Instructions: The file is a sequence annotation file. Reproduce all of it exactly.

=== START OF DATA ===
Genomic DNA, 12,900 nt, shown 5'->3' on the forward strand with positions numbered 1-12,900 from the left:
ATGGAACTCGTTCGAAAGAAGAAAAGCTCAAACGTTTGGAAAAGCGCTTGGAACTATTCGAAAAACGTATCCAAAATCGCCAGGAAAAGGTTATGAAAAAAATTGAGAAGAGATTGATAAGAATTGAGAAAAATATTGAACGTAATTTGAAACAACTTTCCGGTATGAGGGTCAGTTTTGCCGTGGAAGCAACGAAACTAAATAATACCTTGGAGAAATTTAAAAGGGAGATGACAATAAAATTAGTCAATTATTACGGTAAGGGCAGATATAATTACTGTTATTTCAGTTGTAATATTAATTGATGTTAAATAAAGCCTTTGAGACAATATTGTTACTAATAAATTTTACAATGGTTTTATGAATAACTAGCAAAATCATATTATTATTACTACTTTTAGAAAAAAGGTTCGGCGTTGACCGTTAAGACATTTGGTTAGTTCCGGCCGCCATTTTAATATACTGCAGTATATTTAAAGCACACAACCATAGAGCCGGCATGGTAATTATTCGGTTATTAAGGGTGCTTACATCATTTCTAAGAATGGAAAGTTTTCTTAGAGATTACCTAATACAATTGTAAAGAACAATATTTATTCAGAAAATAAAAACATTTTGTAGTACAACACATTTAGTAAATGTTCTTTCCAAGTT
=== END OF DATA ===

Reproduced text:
Genomic DNA, 12,900 nt, shown 5'->3' on the forward strand with positions numbered 1-12,900 from the left:
ATGGAACTCGTTCGAAAGAAGAAAAGCTCAAACGTTTGGAAAAGCGCTTGGAACTATTCGAAAAACGTATCCAAAATCGCCAGGAAAAGGTTATGAAAAAAATTGAGAAGAGATTGATAAGAATTGAGAAAAATATTGAACGTAATTTGAAACAACTTTCCGGTATGAGGGTCAGTTTTGCCGTGGAAGCAACGAAACTAAATAATACCTTGGAGAAATTTAAAAGGGAGATGACAATAAAATTAGTCAATTATTACGGTAAGGGCAGATATAATTACTGTTATTTCAGTTGTAATATTAATTGATGTTAAATAAAGCCTTTGAGACAATATTGTTACTAATAAATTTTACAATGGTTTTATGAATAACTAGCAAAATCATATTATTATTACTACTTTTAGAAAAAAGGTTCGGCGTTGACCGTTAAGACATTTGGTTAGTTCCGGCCGCCATTTTAATATACTGCAGTATATTTAAAGCACACAACCATAGAGCCGGCATGGTAATTATTCGGTTATTAAGGGTGCTTACATCATTTCTAAGAATGGAAAGTTTTCTTAGAGATTACCTAATACAATTGTAAAGAACAATATTTATTCAGAAAATAAAAACATTTTGTAGTACAACACATTTAGTAAATGTTCTTTCCAAGTT